I don't necessarily think speed needs to be limited--it would fly against the whole point of an unrestricted sport, to be honest. On the other hand, though, I think requiring the cars to run on petrol and giving a limited supply of fuel each weekend (as suggested in the RBR legality thread) might not be a bad way to give an advantage to engines which strike the right balance between being powerful and being fuel-efficient--those with more fuel-efficient engines would have more qualifying attempts and more laps with which to fine-tune their setup, for example. If engine-mapping were unlimited, as well, it opens up a whole host of possibilities regarding fuel efficiency. In this sense alone, can you imagine the sort of appeal a cost-restricted but otherwise relatively unrestricted sport would have for automobile manufacturers?

It would still be neat to potentially see an unrestricted battle between hydrogen, electric, petrol, and diesel F1 cars all at once, though. :p

So possibilities would include:
4(+?) wheel drive ground effects fan car with skirts and fully moveable aerodynamics, possibly with active suspension, traction control and so on
Corners speed should be very impressive :).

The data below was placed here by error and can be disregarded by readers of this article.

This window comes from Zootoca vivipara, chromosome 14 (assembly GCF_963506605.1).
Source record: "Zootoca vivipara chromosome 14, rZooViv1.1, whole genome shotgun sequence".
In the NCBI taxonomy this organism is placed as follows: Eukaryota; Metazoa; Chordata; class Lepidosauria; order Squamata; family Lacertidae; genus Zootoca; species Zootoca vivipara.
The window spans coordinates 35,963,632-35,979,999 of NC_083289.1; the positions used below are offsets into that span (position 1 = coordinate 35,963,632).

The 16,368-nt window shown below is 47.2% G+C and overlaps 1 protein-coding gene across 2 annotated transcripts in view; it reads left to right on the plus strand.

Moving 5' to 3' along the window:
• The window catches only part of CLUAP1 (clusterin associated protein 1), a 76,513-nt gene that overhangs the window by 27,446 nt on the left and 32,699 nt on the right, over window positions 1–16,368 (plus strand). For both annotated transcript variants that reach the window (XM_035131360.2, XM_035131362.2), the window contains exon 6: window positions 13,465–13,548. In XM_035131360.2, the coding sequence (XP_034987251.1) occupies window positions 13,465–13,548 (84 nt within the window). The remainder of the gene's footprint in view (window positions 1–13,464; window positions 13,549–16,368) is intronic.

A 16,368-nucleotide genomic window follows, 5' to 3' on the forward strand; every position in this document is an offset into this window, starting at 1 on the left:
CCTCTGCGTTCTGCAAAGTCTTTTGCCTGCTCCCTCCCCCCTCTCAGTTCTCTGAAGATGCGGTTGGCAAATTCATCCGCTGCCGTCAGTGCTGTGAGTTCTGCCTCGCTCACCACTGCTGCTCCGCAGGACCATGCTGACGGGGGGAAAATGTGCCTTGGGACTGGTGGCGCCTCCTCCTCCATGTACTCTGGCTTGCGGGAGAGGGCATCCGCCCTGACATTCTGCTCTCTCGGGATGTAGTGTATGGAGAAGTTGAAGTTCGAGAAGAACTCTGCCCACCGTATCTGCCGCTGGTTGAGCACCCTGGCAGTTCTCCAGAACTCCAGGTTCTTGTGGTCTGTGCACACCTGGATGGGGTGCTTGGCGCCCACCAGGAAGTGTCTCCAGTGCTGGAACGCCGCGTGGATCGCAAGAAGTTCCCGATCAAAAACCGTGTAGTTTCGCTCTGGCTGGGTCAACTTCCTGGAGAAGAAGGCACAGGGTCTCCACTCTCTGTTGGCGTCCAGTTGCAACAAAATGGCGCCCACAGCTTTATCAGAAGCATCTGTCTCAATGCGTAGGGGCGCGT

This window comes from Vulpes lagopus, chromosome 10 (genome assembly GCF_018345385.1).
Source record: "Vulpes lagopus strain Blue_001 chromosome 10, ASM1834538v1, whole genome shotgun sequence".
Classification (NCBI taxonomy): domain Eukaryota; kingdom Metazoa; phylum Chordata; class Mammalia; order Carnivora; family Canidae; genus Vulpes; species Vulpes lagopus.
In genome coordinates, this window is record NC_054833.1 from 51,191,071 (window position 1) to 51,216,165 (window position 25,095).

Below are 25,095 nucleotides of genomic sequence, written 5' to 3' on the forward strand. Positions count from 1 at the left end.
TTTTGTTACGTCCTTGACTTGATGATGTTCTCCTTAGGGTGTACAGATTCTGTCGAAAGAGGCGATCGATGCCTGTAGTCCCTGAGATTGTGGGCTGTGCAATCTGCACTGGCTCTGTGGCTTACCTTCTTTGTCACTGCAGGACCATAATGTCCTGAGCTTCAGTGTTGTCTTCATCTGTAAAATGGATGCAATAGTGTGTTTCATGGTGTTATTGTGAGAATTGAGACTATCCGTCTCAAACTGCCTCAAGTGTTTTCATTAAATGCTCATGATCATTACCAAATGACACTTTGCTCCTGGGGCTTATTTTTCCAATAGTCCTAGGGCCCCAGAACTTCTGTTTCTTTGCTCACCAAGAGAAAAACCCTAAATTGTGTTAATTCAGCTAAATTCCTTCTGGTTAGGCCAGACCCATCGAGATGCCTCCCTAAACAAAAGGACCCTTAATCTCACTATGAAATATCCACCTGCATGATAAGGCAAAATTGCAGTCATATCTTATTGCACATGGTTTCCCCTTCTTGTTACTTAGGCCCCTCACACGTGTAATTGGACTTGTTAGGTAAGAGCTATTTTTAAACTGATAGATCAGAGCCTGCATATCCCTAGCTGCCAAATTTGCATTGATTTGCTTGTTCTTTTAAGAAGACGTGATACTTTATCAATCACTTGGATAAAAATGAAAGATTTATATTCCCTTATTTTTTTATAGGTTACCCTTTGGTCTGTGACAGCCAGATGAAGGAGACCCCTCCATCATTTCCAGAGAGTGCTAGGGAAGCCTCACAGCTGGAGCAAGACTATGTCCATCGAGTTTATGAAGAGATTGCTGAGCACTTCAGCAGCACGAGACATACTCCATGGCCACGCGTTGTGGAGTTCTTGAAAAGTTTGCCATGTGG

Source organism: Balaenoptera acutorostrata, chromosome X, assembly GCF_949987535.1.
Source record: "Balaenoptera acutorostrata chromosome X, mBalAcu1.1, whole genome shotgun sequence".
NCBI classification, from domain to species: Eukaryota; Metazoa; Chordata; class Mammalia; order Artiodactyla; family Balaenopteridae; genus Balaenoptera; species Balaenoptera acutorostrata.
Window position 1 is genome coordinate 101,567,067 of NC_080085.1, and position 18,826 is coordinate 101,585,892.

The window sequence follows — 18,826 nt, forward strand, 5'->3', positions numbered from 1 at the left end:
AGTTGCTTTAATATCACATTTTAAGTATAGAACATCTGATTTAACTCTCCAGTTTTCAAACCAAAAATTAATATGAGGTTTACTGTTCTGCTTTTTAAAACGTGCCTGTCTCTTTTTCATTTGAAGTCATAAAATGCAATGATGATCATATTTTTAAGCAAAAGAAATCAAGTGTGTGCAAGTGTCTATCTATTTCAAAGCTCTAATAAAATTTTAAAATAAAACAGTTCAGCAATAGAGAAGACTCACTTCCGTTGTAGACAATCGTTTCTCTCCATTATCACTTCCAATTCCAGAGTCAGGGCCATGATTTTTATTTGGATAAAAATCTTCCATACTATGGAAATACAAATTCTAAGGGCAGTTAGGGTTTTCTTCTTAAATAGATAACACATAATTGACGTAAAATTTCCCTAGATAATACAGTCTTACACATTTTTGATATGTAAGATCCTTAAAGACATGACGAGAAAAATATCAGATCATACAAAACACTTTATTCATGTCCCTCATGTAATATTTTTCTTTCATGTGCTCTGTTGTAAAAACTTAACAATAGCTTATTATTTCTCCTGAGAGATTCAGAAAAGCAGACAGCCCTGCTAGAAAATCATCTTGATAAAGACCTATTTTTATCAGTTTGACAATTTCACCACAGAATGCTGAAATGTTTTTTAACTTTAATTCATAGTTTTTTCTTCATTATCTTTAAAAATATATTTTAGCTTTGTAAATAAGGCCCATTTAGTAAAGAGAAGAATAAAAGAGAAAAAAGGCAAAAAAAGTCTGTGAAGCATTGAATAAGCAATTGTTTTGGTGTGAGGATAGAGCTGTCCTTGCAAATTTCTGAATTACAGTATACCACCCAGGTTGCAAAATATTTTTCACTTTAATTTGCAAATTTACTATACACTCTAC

Also, haven't the cars always looked fairly similar to each other (be it 1955, 1965, 1985, 1995 or 2005) with the exception of the 1970s?

You betcha! Ten years ago, that's the sort of thing I imagined they'd be racing by now, to be honest. In a way, it's sort of disappointing that they aren't--not much to look forward to on the technological/mechanical side these days apart from clever engine-mapping and diffuser design, lol.

And 'similar' is a point of view, really. I thought it was pretty easy to spot the body-style differences between the Macca, Ferrari, BMW, Toro Rosso, and Honda at a glance in '08, for example, but these days, such differences are not immediately obvious to me without studying photos of the cars. :lol: I miss the days where everyone was trying something different--even if the racing was lacklustre in the aero-era, at least everyone had their own unique solutions, haha.

Free regulations are too dangerous and too expensive. It won't ever, ever happen.

Given the choice, would you rather see tight regulations concerning car design with no budget restrictions, or heavily-policed budget restrictions with near-unlimited design possibilities?

Please read all of the opening post next time. :)

#7 pingu666

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Posted 29 June 2012 - 09:43

open regs arent expensive.
I mean hillclimb, off roading, have lots of unique cars and different concepts, and few of those projects reach over a million in budget.
its refinement that costs.

#8 undersquare

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Posted 29 June 2012 - 09:55